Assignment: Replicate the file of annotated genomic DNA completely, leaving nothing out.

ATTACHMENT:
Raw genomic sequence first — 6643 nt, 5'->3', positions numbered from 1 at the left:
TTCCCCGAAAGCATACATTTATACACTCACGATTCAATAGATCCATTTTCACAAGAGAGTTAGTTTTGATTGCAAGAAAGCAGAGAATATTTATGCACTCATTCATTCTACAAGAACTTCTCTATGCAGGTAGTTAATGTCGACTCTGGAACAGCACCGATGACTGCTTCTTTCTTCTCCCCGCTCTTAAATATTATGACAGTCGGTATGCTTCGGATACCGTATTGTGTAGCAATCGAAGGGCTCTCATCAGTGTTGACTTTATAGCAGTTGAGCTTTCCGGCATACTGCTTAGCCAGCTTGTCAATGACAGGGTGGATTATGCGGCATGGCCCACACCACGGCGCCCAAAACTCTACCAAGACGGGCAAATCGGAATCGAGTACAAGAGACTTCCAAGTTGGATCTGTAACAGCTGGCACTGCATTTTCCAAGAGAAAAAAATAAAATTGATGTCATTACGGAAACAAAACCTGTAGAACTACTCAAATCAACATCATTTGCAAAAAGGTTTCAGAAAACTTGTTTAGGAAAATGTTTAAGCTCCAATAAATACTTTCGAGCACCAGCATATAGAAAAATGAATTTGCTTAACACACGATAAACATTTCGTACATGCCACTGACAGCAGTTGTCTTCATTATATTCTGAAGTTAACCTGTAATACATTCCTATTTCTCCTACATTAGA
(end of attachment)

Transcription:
Raw genomic sequence first — 6643 nt, 5'->3', positions numbered from 1 at the left:
TTCCCCGAAAGCATACATTTATACACTCACGATTCAATAGATCCATTTTCACAAGAGAGTTAGTTTTGATTGCAAGAAAGCAGAGAATATTTATGCACTCATTCATTCTACAAGAACTTCTCTATGCAGGTAGTTAATGTCGACTCTGGAACAGCACCGATGACTGCTTCTTTCTTCTCCCCGCTCTTAAATATTATGACAGTCGGTATGCTTCGGATACCGTATTGTGTAGCAATCGAAGGGCTCTCATCAGTGTTGACTTTATAGCAGTTGAGCTTTCCGGCATACTGCTTAGCCAGCTTGTCAATGACAGGGTGGATTATGCGGCATGGCCCACACCACGGCGCCCAAAACTCTACCAAGACGGGCAAATCGGAATCGAGTACAAGAGACTTCCAAGTTGGATCTGTAACAGCTGGCACTGCATTTTCCAAGAGAAAAAAATAAAATTGATGTCATTACGGAAACAAAACCTGTAGAACTACTCAAATCAACATCATTTGCAAAAAGGTTTCAGAAAACTTGTTTAGGAAAATGTTTAAGCTCCAATAAATACTTTCGAGCACCAGCATATAGAAAAATGAATTTGCTTAACACACGATAAACATTTCGTACATGCCACTGACAGCAGTTGTCTTCATTATATTCTGAAGTTAACCTGTAATACATTCCTATTTCTCCTACATTAGA